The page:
When I got back on the bike, I started doing some climbing and my stomach started to give me trouble. I finally stopped riding, threw-up the beef stroganoff and felt better for about 15 minutes, but soon my stomach was in a tight knot. It felt like it had shrivelled in on itself and shut the door tight. I was having trouble getting any food or liquids in. I stopped again and threw up again, ending in dry heaves. I asked my crew if I could just lie down on the side of the road and rest. They were worried about me. I had 9 miles of climbing to get to the 9,600 foot summit between Boulder and Torrey. They got me in the car for a short rest. The 9 miles to the top were some of the hardest I have ever done, and the following descent was not much easier. I was not drinking or eating anything, I couldn’t hold it down. Despite the presence of a full moon, the course seemed really dark and scary. I began praying in earnest for the person I was riding for, a young mother in Virginia, recently diagnosed with stage four brain cancer and was able to keep pedaling until another break in Torrey, and more vomiting.
Finally I got to the point where I didn’t think I could go on anymore, just past time station 4, about 300 miles into the race. That’s where my will and desire to finish the race ended and my crew, especially my crew chief, stepped in and made it possible for me to finish.
Getting back on the bike after the “Hail Mary Pass.”
After I was able to drink the two bottles, we continued. There was a relatively flat section and then the biggest climb, up to Cedar Breaks, still ahead, but we took frequent breaks and my crew just kept encouraging me to drink whatever I could. Eating was out of the question. I had one more episode of vomiting between Time station 5 at Panguitch and the top of Cedar Breaks, but overall the climb went well. I was short of breath and wheezing from the thin air, but reaching the summit, just at dusk was a huge success that I again owed to my wonderful crew.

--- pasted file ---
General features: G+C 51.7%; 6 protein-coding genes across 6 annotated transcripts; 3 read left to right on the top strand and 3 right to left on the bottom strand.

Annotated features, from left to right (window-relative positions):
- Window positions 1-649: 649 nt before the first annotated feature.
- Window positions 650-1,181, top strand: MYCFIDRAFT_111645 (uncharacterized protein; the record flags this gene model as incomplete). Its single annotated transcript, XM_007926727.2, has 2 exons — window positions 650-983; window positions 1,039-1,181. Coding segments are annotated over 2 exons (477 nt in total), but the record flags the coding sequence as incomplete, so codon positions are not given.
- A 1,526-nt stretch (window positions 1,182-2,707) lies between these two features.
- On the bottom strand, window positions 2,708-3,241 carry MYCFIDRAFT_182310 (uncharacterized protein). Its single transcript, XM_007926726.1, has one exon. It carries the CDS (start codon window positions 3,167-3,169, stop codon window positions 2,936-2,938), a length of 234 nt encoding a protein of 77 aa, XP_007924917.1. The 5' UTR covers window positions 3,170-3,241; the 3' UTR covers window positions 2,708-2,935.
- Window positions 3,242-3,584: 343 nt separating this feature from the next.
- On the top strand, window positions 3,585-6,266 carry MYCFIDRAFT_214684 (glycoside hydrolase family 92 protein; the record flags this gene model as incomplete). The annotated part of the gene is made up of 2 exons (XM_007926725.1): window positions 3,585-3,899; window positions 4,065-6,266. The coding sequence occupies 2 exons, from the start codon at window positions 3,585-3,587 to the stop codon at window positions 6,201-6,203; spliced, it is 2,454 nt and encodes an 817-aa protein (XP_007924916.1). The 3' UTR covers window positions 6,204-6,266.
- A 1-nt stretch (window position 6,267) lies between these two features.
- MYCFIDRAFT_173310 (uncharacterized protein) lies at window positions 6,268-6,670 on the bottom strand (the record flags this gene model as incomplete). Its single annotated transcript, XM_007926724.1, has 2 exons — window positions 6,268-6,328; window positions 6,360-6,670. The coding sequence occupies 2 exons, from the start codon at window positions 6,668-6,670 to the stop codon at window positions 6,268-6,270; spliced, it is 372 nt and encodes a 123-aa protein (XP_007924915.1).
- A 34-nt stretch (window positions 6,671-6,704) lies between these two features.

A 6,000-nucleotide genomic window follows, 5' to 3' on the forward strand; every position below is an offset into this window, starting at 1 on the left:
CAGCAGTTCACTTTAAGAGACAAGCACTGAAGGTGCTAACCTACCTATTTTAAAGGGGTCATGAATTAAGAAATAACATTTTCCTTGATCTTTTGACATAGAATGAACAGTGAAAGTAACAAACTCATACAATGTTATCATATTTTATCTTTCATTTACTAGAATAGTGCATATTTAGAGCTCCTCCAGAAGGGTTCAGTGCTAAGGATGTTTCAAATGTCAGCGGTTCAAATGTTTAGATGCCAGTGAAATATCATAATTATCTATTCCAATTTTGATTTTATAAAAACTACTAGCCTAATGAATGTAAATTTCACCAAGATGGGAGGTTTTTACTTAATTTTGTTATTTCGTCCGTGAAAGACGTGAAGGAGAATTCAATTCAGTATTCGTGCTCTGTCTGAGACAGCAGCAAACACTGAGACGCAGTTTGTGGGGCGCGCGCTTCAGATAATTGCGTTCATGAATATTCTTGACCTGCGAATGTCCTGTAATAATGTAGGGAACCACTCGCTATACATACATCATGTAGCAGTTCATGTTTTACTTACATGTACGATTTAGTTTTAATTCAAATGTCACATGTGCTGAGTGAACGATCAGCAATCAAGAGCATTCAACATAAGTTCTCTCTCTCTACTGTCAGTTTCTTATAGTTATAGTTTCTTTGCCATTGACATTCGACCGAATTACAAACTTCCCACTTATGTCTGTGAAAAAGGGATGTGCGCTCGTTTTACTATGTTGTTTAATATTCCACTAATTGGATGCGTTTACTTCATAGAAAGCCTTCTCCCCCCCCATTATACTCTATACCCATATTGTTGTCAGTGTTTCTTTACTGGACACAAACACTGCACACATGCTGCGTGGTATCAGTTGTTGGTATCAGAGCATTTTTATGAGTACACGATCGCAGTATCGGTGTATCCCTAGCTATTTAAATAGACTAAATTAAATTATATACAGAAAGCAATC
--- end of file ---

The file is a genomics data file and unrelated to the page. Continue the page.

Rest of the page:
Geared up for night riding and beginning the steep descent to Cedar City
The steep descent into Cedar City would have been more terrifying if I had been less tired, but I felt safe in the beams of the follow vehicle with my capable crew. The last 100 miles seemed to take forever and even the long descents were no longer fun. I again spent a lot of time praying for families impacted by brain cancer.
Finally we reached the top of Snow Canyon and I left my crew for the 14 mile solo section. Riding through the deserted streets of St. George was eerily beautiful. I had been having hallucinations for the last 100 miles, but the street lights of the city made me feel safe and comfortable.
Crossing a finish line is always wonderful. I felt as though I’d won the race even though I had finished more than 7 hours later than I had hoped. I hugged my crew and thanked them. I would not have finished without those particular three people.
My crew at the finish line. Left to right: Gary Christopher, Michael DeMarco and Lucia Parker
It is also unlikely that I would have finished without the many others supporting me quietly in their thoughts and prayers (especially my Mom and Dad, who don’t get it, but pray for me anyway.) My wonderful husband bathed me and put me to bed for a few hours before the awards ceremony.
We woke just a few hours later for the awards ceremony and breakfast banquet with lots to celebrate – three of three Cruzbike racers finished the Hoodoo 500, setting the bar for recumbents in one of the toughest climbing races in ultra cycling. I’m grateful to Deb and Brian of Planet Ultra for welcoming us to this great event and to my fellow Cruzbikers Lief Zimmerman and Ben Tomblin. I am so lucky to work, ride and race alongside some of the best people in the world.